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On the wind-swept plains of Grand Forks, North Dakota, about 80 miles (130 kilometers) south of Canada on the Minnesota border, the University of North Dakota (UND) has successfully trained professional pilots for decades. The university is primarily known in aviation circles for its professional and industry-connected fixed-wing program, but for the last 15 years, its aerospace division has quietly established a firm presence in the civilian helicopter-training arena.
Operating six Sikorsky (formerly Schweizer) S-300s and a new R44 Cadet, UND offers helicopter students a college degree as well as private and commercial licenses and instrument, certified flight instructor (CFI), and certified flight instructor-instrument (CFII) ratings. For those seeking a Bachelor’s degree and a full set of ratings through CFII, the cost can easily exceed US$100,000. However, because UND is a fully accredited state university, full financial aid and a number of scholarships are available to students, unlike at many other flight training facilities.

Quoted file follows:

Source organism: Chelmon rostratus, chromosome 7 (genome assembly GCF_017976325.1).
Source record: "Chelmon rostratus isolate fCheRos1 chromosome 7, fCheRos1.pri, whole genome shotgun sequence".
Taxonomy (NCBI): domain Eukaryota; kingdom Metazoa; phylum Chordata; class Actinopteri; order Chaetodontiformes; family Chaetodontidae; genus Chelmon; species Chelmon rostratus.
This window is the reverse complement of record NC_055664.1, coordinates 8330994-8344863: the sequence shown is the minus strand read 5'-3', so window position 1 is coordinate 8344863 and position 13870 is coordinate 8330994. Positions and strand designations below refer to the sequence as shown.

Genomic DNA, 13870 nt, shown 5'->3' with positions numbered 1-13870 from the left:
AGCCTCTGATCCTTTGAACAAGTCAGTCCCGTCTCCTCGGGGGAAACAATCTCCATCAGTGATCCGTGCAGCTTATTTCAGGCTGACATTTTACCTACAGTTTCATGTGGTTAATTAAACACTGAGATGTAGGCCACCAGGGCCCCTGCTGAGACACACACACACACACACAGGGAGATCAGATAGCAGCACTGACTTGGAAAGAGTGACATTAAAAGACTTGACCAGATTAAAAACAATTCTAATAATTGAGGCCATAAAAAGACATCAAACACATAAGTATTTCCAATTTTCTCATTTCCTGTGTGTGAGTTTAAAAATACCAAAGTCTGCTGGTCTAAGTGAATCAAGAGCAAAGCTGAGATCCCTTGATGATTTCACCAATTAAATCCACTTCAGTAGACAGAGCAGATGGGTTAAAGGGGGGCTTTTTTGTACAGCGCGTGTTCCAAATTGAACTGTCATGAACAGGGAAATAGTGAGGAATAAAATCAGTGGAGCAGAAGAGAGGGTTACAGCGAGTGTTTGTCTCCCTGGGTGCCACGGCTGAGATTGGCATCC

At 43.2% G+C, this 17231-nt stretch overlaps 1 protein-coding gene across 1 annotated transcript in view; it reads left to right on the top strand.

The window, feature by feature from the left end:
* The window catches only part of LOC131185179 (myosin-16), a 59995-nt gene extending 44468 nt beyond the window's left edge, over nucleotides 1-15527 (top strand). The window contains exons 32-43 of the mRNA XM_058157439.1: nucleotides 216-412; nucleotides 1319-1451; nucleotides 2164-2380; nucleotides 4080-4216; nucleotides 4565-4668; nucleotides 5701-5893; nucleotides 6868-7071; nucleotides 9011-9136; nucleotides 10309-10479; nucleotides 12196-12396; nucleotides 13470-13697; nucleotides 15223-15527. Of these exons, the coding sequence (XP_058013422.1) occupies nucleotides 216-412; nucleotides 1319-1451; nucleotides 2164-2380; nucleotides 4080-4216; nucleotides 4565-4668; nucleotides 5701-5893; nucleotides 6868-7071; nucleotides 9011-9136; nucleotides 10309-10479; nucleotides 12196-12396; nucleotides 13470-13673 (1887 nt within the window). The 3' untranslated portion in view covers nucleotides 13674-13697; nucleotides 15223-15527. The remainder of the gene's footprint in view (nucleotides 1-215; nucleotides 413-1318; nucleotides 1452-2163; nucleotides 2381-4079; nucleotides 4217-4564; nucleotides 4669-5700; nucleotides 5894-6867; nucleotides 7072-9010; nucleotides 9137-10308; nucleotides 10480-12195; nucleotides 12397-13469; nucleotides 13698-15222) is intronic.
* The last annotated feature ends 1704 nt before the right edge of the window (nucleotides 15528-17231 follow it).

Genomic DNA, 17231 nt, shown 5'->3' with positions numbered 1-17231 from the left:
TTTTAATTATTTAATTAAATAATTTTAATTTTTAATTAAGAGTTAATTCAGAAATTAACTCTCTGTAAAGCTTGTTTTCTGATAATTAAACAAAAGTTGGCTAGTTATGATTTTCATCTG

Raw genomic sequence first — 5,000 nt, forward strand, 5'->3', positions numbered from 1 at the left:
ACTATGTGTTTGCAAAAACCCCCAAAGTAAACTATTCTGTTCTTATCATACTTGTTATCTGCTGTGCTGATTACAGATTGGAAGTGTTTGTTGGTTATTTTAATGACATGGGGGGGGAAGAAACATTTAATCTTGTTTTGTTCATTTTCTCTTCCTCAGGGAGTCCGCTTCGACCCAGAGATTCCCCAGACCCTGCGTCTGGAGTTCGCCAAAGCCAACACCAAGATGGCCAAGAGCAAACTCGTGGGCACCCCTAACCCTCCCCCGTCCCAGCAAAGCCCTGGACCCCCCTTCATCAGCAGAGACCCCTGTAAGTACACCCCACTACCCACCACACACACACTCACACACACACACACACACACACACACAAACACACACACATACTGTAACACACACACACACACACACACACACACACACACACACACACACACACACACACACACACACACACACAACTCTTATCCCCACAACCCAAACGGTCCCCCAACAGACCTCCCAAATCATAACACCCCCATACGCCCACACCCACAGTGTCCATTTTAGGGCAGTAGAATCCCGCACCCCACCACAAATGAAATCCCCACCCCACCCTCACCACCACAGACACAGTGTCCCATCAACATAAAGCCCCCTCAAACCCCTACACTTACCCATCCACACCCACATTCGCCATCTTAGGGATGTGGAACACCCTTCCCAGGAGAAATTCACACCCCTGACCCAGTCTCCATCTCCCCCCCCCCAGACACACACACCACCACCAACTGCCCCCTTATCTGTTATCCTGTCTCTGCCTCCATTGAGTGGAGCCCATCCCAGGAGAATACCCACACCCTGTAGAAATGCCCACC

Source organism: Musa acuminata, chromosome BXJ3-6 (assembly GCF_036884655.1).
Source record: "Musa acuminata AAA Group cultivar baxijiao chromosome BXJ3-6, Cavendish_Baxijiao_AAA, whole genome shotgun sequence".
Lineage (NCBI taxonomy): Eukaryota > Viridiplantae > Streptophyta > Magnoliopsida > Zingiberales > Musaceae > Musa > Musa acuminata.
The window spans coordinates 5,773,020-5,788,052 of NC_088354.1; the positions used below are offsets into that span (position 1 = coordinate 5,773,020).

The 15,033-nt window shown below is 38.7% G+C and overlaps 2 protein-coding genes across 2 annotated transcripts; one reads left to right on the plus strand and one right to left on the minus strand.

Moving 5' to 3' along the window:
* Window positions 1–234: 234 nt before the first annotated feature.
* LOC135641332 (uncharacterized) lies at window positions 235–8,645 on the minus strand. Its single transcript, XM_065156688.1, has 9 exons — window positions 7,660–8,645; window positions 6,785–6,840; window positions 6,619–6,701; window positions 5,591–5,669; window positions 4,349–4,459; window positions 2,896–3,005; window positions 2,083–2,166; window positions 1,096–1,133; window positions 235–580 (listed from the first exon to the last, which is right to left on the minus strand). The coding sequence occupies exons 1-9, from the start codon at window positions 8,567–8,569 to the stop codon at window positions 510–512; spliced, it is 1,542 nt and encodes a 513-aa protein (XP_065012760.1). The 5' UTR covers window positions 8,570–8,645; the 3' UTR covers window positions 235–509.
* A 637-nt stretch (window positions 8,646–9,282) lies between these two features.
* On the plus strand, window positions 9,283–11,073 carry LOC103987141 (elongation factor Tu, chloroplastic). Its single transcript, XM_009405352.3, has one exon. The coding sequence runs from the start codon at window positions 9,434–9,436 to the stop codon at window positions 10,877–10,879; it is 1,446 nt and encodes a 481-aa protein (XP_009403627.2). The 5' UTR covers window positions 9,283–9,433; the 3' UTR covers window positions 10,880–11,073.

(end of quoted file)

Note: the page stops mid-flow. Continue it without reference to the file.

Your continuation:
Ron DePue, chief flight instructor – helicopter, has 30 years of experience teaching at UND and currently oversees the department, which includes eight flight instructors, and an average of 55 students a year.
“Our program started out supporting Army ROTC [Reserve Officers’ Training Corps] students and expanded as other companies and agencies sent pilots for training,” DePue said. “Today, however, at least 60 percent of our students are civilian and self-funded through financial aid, their own cash, and/or scholarships.”
UND first stepped into helicopter training in the mid-1970s to capture Veterans Administration (VA) program participants returning from Vietnam. While that first attempt lasted less than a year, the university rebooted the program in 1981 to take advantage of the Army ROTC nationwide scholarship program. This federally-funded program paid for a student’s tuition, a book stipend, and lab fees required toward a degree.